I wish the Tour would be more transparent in these cases so that we are not left to conjecture (and whatever issues Johnson is facing, I would hope he can learn to deal with him), but there has always been a curious relationship among the Tour, its players, and the golf press, all buttressed, naturally, by corporate sponsors that drive tournament purses. Professional golf sells itself as a clean sport, where never is heard a discouraging word. On the flip side, golf “journalists” have largely played along, trading “access” for relatively tame questions of the players. Stepping outside these bounds can have consequences to those covering the game. When noted writer Charles Pierce dared to suggest in GQ back in 1997 that Woods, while regarded potentially the most talented player ever, was a normal 21 year old and not the second coming of Gandhi (as Woods’s father suggested in a Sports Illustrated article), he was accused of “ambush journalism” and was largely blamed for Woods’s guarded relationship with the press going forward.

Running parallel to this is the notion of Woods being chosen for the US Ryder Cup team (a team, by the way, that is seriously impacted by Johnson’s absence).  I’m still amazed that captain Tom Watson has not put this to rest. It’s apparent to everyone (save for 90% of golf commentators and ESPN) that Woods is nowhere near top form and that his back is still an issue. Yet the golf world collectively holds its breath – on Wednesday, the Golf Channel waited for him to show up at Valhalla, and 1) provided commentary on his health based on him opening the tailgate of his SUV and stretching on the bumper, and 2) analyzing his shots on the practice range.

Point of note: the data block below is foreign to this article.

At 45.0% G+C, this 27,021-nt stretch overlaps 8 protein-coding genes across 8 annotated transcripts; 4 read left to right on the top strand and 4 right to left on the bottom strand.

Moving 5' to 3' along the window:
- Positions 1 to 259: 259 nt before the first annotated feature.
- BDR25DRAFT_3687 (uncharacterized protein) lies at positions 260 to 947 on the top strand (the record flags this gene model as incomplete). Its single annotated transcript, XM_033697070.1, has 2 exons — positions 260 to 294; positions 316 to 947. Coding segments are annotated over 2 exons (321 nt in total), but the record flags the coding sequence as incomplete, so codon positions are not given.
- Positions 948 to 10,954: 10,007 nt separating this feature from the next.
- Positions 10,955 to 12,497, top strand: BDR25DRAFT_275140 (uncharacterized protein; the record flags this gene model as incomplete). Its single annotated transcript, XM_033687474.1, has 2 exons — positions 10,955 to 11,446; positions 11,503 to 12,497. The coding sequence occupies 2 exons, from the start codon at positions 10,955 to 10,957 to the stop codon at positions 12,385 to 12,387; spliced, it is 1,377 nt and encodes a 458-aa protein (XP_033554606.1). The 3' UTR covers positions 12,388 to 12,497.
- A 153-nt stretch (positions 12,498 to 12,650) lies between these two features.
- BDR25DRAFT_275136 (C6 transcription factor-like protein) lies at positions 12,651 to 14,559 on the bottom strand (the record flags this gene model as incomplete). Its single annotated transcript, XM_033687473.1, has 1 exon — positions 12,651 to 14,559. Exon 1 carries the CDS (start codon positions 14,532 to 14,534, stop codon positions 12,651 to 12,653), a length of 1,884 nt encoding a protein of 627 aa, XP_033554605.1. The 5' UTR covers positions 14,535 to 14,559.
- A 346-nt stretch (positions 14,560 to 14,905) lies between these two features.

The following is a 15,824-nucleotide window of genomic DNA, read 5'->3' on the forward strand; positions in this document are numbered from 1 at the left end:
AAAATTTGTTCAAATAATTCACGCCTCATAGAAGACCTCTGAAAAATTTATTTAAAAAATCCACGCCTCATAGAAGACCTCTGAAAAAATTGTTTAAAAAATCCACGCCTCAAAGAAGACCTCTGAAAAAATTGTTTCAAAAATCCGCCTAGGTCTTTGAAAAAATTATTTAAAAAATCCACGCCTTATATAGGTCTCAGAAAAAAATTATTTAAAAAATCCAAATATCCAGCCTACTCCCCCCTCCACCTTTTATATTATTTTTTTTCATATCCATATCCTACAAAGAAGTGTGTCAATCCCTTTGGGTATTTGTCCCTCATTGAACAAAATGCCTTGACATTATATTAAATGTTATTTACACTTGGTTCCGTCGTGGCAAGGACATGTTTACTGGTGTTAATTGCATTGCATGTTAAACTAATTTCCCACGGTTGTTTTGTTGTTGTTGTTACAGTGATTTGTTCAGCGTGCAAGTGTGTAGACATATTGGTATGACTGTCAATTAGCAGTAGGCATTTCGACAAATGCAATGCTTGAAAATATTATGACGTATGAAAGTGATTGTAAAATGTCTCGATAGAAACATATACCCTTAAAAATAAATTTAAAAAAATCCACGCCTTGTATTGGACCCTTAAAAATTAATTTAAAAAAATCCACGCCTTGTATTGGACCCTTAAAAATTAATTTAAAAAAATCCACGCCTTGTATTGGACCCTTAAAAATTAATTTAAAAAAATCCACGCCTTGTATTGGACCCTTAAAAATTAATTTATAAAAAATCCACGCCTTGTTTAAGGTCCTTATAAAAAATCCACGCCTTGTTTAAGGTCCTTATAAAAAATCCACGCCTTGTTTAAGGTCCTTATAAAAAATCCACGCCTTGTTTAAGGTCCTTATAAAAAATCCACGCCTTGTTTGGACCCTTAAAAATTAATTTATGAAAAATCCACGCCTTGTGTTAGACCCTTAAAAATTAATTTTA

Words is that Woods is “desperate” to be chosen for the Ryder Cup – although “desperate” might be the word that would be best applied to the various media outlets who will cover the event and that seem to go into withdrawal when there he is not in the field. But has anyone even bothered to look at Woods’s Ryder Cup record? First off, it’s below .500. Secondly, there is always major consternation as to who will partner with him, although the question should probably be, “Who the hell WANTS to partner with him,” given his record. Finally – since 1999, the US has won exactly one (1) Cup, in 2008. Guess who wasn’t on the team that year?

Meanwhile, Rory McIlroy (who Jack Nicklaus has officially hexed by stating that he should win ‘”15 to 20 majors”) waits in the wings with a chance to win his third tournament in a row (two of them being majors), with a bevy of young challengers waiting in the wings.  That should be the major story going into the PGA Championship this week. I don’t need to watch Tiger Woods practice, and if he chooses to play (and if he were to make the cut), I certainly don’t need to watch him hit another 290-plus shots.  If he truly wants to benefit golf (and himself), he needs to shut it down until he is ready to play again, and stop kidding himself and us.